- Pick a ferret that is bright, alert, and active.
- Ferrets should have a glossy coat free of stool. If any animals in a cage look sick, do not choose a pet from that cage.
- Signs of illness in a ferret include appearing sluggish or depressed, having diarrhea, abnormal breathing, and fluid running from its eyes or nose.
- Consider having a veterinarian examine your new ferret before you finalize the purchase or adoption to ensure that it is healthy.
- After selecting your new pet, make sure to take your new ferret to the veterinarian within a few days to a week after adoption for a health visit.
- If your ferret becomes sick or dies soon after purchase or adoption, take it to the veterinarian promptly, and inform the pet store, breeder, or rescue organization about the pet’s illness or death.
How to house your ferret
- Because of their curious nature, ferrets can be escape artists. House your ferret in a cage that can be securely closed and/or locked.
- Keep your ferret out of the kitchen and other areas where food or drink is prepared or consumed. Do not eat or drink while handling your pet.
- Make sure your ferret has access to food and fresh water every day.
- Do not allow your ferret to roam unsupervised.
- Wash your hands thoroughly with soap and water after handling ferrets or their food, cages, or bedding. Hand washing will reduce the risk of germs spreading from your ferret to you and your family.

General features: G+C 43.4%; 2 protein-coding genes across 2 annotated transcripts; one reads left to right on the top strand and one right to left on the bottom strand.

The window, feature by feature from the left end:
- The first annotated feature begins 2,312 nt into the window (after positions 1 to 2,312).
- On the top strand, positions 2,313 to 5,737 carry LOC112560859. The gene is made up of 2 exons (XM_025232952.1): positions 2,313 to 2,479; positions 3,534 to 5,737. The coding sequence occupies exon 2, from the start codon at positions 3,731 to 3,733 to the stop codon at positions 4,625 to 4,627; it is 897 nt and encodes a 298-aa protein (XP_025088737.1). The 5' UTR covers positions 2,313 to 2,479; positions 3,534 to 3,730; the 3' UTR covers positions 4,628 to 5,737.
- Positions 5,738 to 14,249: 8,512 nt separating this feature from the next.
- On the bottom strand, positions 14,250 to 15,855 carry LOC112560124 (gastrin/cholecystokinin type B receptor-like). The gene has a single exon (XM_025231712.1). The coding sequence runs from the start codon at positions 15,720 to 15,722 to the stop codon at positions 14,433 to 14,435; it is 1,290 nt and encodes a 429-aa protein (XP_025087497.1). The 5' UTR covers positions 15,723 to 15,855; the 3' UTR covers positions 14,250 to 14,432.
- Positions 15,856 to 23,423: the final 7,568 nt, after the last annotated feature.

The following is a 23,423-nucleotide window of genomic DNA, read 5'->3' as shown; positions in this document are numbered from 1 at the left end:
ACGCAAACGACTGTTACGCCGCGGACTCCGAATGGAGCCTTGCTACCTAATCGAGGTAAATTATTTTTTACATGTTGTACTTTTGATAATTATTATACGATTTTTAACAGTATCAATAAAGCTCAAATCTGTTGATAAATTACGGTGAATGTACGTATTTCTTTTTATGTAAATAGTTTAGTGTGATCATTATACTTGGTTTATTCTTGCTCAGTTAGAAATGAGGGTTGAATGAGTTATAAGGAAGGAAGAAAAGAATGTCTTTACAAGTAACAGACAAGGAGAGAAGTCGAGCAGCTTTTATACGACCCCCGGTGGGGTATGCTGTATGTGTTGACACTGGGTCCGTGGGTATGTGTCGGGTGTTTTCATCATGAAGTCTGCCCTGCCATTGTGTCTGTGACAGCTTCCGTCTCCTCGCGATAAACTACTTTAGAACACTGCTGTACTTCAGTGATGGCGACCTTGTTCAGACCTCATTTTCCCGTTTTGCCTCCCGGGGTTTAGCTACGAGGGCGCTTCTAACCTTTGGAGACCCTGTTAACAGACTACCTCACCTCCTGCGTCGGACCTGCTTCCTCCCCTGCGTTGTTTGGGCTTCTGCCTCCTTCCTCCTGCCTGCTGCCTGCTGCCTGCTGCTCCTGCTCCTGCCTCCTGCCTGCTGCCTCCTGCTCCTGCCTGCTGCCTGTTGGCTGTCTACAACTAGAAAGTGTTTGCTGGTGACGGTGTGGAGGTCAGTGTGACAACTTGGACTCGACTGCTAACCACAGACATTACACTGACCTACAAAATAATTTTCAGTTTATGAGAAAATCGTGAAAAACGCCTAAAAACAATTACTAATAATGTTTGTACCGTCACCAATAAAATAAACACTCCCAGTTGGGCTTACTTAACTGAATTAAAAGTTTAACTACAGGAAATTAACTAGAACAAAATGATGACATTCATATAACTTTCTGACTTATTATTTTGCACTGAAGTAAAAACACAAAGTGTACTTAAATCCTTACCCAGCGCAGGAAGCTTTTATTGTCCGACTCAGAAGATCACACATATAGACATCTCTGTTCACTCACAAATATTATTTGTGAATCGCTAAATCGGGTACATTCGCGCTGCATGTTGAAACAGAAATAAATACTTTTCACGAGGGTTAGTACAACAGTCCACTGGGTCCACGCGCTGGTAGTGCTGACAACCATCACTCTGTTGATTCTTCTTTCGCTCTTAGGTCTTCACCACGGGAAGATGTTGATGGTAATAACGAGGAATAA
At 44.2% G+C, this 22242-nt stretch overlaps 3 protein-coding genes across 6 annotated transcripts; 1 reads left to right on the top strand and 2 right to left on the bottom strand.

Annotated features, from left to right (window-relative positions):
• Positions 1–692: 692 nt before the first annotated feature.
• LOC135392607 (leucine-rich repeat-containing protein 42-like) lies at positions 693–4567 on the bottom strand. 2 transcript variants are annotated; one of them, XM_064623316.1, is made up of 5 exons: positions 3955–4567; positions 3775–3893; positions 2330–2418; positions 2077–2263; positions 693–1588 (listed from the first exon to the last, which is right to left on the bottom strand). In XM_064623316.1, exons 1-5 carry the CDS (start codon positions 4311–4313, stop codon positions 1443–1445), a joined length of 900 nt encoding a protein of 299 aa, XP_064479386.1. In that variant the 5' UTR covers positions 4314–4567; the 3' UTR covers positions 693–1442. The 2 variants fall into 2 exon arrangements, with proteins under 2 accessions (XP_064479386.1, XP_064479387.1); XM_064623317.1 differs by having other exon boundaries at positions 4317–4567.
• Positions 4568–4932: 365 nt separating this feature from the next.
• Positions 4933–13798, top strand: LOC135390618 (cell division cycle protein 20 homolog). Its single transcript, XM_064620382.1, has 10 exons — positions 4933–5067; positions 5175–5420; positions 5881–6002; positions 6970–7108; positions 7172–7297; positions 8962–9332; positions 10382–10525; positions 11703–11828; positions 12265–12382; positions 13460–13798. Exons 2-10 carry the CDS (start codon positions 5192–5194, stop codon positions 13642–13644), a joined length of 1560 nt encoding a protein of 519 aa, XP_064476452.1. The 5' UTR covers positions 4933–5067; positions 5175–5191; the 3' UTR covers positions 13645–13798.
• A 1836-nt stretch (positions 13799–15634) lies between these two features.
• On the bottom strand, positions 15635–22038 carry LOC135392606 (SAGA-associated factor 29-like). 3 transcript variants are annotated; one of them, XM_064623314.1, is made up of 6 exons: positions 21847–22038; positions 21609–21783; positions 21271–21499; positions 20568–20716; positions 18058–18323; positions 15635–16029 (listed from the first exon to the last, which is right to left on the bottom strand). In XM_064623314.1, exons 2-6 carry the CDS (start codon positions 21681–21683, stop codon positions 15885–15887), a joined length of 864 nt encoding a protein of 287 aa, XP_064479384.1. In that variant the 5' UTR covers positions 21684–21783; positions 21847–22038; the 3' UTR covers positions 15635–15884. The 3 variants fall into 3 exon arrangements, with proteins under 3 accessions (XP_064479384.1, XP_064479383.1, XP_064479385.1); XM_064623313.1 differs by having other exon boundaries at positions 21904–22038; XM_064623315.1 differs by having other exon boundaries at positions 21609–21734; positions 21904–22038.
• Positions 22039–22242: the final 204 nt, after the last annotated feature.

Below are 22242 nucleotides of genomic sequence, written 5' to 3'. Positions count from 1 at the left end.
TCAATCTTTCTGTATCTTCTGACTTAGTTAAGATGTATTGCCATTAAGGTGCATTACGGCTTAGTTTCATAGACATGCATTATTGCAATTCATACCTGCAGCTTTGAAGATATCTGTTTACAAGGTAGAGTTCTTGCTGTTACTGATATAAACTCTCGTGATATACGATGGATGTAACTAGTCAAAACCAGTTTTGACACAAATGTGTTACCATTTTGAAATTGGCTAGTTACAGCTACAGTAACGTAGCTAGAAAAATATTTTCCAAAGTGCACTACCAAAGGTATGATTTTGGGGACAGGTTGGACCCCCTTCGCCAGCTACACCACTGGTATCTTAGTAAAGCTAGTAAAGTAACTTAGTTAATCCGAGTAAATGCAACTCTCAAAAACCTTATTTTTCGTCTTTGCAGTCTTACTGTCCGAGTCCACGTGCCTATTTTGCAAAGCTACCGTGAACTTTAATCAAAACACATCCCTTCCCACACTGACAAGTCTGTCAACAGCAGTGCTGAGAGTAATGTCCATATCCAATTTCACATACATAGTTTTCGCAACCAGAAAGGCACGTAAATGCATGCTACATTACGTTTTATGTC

- Avoid bites and scratches from ferrets by learning how to approach and hold your pet safely.
- Always use disposable gloves or plastic bags when cleaning up poop from your pet. Be careful to peel off the gloves inside out so you do not touch the outside. Wash your hands thoroughly afterwards.
Monitor your ferret’s health
- Take your ferret to a veterinarian every year, or if it seems sick. Veterinarians who focus or specialize in small mammals, including ferrets, can provide extra guidance on caring for your pet.
- Talk to the veterinarian about rabies vaccination.
- Examine your ferret daily, looking for any changes in activity level, appetite, or overall health. Specifically, look for:
- Sluggish or depressed behavior
- Dull hair coat
- Loose stool (poop)
- Discharge from the eyes or nose
- Abnormal breathing
- These signs could mean your ferret is sick. If your ferret appears sick or shows these signs, contact your veterinarian immediately.
- Be aware that ferrets can shed Salmonella and other germs. Avoid contact with animal poop and urine because it can make you sick.